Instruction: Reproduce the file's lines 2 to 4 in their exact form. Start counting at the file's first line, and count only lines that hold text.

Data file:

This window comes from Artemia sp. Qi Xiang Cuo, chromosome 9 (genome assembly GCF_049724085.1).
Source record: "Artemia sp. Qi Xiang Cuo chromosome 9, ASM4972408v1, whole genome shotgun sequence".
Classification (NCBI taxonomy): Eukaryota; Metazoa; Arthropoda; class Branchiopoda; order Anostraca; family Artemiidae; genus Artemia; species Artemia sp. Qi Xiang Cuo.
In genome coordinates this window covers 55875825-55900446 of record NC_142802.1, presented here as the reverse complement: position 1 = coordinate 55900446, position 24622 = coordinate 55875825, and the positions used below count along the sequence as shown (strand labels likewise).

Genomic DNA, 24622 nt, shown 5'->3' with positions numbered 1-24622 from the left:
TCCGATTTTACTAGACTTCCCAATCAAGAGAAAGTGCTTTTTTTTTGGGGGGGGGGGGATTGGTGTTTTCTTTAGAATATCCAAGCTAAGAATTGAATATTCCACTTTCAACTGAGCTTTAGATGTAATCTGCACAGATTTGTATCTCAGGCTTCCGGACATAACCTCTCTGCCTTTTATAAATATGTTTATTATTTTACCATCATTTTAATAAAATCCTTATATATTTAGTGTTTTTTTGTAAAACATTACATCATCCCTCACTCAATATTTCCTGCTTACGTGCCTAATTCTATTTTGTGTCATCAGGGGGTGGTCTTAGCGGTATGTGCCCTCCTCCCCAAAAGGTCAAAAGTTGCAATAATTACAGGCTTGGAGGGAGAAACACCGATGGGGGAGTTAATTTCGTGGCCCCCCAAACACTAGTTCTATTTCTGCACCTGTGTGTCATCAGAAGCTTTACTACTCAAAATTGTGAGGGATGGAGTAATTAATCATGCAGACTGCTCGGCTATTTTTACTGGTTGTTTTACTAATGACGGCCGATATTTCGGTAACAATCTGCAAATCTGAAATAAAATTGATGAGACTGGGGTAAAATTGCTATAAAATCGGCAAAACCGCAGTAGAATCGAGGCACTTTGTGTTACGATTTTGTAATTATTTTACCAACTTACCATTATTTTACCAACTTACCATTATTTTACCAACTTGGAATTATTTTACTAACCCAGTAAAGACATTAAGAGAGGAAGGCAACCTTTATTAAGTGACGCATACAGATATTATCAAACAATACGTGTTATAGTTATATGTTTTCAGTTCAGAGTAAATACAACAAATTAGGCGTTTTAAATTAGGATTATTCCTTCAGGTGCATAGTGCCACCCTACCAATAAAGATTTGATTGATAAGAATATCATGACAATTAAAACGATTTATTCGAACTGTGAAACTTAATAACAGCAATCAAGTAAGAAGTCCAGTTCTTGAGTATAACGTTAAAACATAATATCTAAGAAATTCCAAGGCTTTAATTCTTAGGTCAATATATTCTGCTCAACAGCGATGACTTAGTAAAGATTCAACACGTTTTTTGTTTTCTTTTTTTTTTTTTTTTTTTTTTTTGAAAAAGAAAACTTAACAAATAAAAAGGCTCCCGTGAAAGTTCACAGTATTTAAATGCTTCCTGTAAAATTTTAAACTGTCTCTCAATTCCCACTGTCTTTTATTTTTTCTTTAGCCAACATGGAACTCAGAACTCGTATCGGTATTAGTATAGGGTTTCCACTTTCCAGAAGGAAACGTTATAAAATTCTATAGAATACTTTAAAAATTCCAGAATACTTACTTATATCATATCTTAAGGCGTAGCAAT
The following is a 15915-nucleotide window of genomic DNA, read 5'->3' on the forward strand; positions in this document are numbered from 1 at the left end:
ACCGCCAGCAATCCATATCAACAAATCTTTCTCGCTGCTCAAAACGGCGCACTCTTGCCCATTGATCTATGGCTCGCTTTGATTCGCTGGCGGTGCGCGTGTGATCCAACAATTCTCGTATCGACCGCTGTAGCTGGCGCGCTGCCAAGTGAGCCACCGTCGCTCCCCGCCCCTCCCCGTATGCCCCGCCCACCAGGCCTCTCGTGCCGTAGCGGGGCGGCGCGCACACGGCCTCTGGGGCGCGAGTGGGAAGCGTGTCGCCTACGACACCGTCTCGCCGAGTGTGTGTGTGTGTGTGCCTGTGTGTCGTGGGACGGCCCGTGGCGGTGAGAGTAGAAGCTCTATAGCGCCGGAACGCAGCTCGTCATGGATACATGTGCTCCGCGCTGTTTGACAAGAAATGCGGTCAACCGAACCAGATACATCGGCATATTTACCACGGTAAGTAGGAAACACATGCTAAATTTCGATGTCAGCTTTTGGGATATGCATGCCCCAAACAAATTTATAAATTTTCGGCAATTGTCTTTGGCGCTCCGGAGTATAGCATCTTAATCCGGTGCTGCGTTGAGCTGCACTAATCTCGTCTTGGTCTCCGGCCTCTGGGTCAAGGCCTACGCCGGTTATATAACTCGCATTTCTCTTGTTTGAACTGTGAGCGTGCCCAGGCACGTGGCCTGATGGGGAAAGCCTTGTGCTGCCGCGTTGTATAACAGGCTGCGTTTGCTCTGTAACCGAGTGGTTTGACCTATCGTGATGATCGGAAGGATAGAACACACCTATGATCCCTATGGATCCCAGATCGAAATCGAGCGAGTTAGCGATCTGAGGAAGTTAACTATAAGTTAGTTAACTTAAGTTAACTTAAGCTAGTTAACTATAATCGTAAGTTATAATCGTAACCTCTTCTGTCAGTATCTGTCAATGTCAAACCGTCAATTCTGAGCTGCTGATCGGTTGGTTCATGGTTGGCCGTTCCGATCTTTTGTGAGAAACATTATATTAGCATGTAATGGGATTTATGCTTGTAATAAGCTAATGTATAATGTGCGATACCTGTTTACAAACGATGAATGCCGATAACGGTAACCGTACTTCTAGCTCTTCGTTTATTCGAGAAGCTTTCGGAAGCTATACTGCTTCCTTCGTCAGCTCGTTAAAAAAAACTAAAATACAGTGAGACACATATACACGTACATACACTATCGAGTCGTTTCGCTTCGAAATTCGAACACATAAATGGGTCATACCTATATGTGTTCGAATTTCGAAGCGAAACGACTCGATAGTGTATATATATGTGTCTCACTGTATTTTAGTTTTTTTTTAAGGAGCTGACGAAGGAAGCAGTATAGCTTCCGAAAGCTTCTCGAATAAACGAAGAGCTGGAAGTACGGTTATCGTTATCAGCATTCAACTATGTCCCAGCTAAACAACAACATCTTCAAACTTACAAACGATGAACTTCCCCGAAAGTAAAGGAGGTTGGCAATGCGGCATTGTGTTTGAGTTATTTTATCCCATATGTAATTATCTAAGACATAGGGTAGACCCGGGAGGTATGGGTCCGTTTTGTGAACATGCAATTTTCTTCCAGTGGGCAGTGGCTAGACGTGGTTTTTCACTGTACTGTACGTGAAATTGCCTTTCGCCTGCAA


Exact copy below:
Source record: "Artemia sp. Qi Xiang Cuo chromosome 9, ASM4972408v1, whole genome shotgun sequence".
Classification (NCBI taxonomy): Eukaryota; Metazoa; Arthropoda; class Branchiopoda; order Anostraca; family Artemiidae; genus Artemia; species Artemia sp. Qi Xiang Cuo.
In genome coordinates this window covers 55875825-55900446 of record NC_142802.1, presented here as the reverse complement: position 1 = coordinate 55900446, position 24622 = coordinate 55875825, and the positions used below count along the sequence as shown (strand labels likewise).